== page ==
who nervously venture into the Occult without having eradicated from their
minds the former (orthodox) beliefs presumably instilled in childhood will
naturally gravitate to the Right Hand Path. The Right Hand Path is “good”.
Following the Right Hand Path, you will be safe. You will encounter no
“demons”. You will have a lot of fun. You will not achieve any magickal power,
of course, but most Right Hand Path Occultists are sensible enough to realise
that they could not handle power, so will be relieved rather than otherwise by
this assurance.

On the
other hand, those who venture on to the Left Hand Path are (for a multitude of
motivations) seeking Occult power. Most of them resign within a short space of
time. There may be as many reasons as people, but the basic considerations for
failure fall within two categories.

One: the
neophyte who describes himself/herself as “hard-working and eager to learn”. As
Dl’s Adept said in an earlier issue, those are qualities more appropriate to a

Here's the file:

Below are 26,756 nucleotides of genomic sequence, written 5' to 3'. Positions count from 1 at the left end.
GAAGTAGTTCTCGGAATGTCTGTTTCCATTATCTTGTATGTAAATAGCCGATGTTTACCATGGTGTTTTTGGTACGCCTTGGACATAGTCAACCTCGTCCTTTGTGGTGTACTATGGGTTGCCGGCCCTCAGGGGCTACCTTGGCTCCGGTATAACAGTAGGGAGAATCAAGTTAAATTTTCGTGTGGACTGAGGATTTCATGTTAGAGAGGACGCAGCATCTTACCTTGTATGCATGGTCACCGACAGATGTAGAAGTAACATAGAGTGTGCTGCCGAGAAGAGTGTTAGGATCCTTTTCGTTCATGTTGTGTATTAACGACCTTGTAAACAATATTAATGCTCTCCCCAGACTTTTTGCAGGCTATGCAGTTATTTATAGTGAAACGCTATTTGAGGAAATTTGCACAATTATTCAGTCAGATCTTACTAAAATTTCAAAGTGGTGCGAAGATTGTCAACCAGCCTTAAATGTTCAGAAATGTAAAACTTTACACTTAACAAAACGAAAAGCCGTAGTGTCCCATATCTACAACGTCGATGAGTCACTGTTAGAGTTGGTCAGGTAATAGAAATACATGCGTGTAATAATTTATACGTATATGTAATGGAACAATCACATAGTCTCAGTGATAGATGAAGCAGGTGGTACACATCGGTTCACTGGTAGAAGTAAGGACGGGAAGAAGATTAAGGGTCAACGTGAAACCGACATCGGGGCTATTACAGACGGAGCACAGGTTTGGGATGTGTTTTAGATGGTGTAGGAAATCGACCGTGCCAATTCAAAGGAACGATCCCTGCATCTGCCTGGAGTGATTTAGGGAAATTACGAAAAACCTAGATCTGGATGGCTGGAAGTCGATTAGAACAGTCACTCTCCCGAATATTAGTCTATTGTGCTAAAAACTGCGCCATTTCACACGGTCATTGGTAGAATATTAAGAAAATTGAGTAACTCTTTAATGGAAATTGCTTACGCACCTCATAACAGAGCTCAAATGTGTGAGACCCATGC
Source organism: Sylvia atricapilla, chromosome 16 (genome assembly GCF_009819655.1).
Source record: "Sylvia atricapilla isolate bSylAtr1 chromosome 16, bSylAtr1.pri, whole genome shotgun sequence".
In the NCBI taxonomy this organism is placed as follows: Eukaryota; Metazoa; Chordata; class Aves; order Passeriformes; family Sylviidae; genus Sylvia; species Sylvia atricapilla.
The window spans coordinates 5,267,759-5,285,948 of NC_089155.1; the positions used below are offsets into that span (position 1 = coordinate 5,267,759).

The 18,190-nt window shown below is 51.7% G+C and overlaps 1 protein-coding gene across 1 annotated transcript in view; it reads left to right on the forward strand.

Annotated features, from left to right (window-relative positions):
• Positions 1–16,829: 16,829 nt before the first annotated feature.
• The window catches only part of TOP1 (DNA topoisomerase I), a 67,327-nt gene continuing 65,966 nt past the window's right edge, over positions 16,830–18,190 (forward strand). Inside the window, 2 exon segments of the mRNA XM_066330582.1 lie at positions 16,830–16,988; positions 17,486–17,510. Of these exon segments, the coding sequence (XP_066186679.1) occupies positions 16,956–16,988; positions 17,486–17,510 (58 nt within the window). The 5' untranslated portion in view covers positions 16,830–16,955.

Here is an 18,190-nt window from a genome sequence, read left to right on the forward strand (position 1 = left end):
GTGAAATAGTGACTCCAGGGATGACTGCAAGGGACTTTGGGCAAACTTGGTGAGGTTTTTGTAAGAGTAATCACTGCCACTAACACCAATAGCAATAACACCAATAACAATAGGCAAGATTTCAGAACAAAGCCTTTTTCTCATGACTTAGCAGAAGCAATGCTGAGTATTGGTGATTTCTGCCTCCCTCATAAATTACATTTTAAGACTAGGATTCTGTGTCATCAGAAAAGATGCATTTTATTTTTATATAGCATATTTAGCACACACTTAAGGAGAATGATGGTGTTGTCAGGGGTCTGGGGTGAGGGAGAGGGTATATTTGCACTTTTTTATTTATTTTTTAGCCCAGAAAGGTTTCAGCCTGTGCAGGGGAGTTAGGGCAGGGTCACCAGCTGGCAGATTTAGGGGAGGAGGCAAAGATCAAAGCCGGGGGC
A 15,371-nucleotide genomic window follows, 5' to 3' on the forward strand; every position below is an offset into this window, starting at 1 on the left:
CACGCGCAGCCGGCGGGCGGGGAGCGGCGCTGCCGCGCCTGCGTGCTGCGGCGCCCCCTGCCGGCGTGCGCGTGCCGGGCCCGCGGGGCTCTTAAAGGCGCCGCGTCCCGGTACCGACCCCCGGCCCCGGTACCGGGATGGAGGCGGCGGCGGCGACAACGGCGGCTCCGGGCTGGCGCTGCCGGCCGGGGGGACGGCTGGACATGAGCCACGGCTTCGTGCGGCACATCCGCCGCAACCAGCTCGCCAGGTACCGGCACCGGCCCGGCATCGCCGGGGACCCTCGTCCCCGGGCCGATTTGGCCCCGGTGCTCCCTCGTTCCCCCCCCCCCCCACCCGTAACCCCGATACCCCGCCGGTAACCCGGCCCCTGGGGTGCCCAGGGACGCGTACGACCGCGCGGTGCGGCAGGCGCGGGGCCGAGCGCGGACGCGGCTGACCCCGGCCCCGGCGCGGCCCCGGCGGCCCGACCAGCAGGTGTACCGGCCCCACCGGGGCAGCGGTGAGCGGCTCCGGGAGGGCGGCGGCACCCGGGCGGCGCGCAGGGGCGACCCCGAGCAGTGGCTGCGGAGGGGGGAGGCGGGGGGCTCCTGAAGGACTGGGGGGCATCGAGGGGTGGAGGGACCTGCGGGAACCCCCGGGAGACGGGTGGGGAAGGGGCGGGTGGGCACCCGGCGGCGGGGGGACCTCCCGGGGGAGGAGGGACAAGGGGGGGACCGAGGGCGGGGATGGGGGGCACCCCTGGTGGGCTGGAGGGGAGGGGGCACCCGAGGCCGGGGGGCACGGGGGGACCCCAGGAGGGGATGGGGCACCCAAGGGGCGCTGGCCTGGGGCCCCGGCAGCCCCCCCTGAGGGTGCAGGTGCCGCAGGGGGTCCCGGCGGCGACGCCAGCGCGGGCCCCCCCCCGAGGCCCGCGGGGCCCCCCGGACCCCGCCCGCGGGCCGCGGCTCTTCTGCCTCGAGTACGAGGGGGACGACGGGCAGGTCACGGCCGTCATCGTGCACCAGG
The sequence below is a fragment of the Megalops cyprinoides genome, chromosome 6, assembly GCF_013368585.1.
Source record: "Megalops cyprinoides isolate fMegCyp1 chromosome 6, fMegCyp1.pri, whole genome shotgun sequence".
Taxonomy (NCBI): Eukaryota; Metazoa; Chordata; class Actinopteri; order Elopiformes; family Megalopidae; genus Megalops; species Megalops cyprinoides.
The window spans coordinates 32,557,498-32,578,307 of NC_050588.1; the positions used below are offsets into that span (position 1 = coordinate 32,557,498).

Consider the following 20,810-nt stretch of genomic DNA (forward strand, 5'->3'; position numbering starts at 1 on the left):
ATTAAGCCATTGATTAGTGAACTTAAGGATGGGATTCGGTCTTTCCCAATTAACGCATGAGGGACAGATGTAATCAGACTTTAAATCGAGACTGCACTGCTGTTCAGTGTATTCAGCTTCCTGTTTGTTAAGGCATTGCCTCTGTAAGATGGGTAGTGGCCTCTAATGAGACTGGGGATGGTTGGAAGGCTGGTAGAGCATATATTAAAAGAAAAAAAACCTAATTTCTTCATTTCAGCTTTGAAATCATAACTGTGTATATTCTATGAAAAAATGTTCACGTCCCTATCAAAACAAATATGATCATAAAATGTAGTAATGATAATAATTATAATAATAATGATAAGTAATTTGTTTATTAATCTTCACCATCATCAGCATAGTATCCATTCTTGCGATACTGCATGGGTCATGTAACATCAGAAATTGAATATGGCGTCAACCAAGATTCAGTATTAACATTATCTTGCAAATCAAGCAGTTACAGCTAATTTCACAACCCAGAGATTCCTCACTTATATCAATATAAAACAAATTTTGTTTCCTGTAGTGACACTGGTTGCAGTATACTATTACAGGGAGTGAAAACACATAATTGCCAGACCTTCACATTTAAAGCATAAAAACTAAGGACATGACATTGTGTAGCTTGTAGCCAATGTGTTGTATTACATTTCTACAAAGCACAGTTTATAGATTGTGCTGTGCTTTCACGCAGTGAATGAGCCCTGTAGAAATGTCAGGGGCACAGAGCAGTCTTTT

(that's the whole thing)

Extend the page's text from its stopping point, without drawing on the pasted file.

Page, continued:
junior clerk than to an aspiring Occultist. Work is required, but this is far
more complex than learning by rote. The hard-worker will learn by heart all the
instructions which he/she is given: the one who recoils from hard labour will
endeavour to understand the instructions and the reasons behind them, and that
way they will be assimilated less painfully.

Two: the
play-actor who wants to dress in elaborate robes and enact dramatic rituals.
He/she will retire in disappointment on finding how little importance is
attached to such activity.

who get past the first stage are not susceptible to categorisation but there
are some qualities which seem to be possessed by most, though in varying
degree: for example, self-confidence, self-sufficiency, determination, the
ability to think quickly. Qualities which fit them for the attainment they
seek? Yes, but there is a long way to go yet.

article taken from the Dark Lily Journal No 11, Society of Dark Lily (London